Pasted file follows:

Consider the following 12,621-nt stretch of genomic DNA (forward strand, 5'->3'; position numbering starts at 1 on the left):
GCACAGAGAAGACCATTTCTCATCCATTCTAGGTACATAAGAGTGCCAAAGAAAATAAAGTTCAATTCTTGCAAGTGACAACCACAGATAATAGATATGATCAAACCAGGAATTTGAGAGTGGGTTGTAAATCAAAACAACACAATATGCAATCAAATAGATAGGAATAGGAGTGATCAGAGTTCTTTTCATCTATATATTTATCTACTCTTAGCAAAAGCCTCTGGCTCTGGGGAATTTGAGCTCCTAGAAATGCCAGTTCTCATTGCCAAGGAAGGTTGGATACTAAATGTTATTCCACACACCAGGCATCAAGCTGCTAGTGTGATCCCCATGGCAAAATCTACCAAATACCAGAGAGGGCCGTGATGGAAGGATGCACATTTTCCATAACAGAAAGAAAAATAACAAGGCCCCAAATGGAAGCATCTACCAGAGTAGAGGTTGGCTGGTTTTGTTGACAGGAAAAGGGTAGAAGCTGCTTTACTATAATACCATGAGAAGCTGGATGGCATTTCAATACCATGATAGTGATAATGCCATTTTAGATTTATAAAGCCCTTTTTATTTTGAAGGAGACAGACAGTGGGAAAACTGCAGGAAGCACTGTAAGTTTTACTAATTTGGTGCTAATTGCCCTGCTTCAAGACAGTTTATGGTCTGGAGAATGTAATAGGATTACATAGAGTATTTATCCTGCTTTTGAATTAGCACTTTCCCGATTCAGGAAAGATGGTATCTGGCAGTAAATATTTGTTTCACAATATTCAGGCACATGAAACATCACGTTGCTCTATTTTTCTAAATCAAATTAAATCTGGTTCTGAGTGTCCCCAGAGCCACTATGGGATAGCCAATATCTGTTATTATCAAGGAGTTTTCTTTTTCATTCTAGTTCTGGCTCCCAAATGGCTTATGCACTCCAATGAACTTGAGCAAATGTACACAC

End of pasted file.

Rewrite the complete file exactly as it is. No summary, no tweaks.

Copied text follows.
Consider the following 12,621-nt stretch of genomic DNA (forward strand, 5'->3'; position numbering starts at 1 on the left):
GCACAGAGAAGACCATTTCTCATCCATTCTAGGTACATAAGAGTGCCAAAGAAAATAAAGTTCAATTCTTGCAAGTGACAACCACAGATAATAGATATGATCAAACCAGGAATTTGAGAGTGGGTTGTAAATCAAAACAACACAATATGCAATCAAATAGATAGGAATAGGAGTGATCAGAGTTCTTTTCATCTATATATTTATCTACTCTTAGCAAAAGCCTCTGGCTCTGGGGAATTTGAGCTCCTAGAAATGCCAGTTCTCATTGCCAAGGAAGGTTGGATACTAAATGTTATTCCACACACCAGGCATCAAGCTGCTAGTGTGATCCCCATGGCAAAATCTACCAAATACCAGAGAGGGCCGTGATGGAAGGATGCACATTTTCCATAACAGAAAGAAAAATAACAAGGCCCCAAATGGAAGCATCTACCAGAGTAGAGGTTGGCTGGTTTTGTTGACAGGAAAAGGGTAGAAGCTGCTTTACTATAATACCATGAGAAGCTGGATGGCATTTCAATACCATGATAGTGATAATGCCATTTTAGATTTATAAAGCCCTTTTTATTTTGAAGGAGACAGACAGTGGGAAAACTGCAGGAAGCACTGTAAGTTTTACTAATTTGGTGCTAATTGCCCTGCTTCAAGACAGTTTATGGTCTGGAGAATGTAATAGGATTACATAGAGTATTTATCCTGCTTTTGAATTAGCACTTTCCCGATTCAGGAAAGATGGTATCTGGCAGTAAATATTTGTTTCACAATATTCAGGCACATGAAACATCACGTTGCTCTATTTTTCTAAATCAAATTAAATCTGGTTCTGAGTGTCCCCAGAGCCACTATGGGATAGCCAATATCTGTTATTATCAAGGAGTTTTCTTTTTCATTCTAGTTCTGGCTCCCAAATGGCTTATGCACTCCAATGAACTTGAGCAAATGTACACAC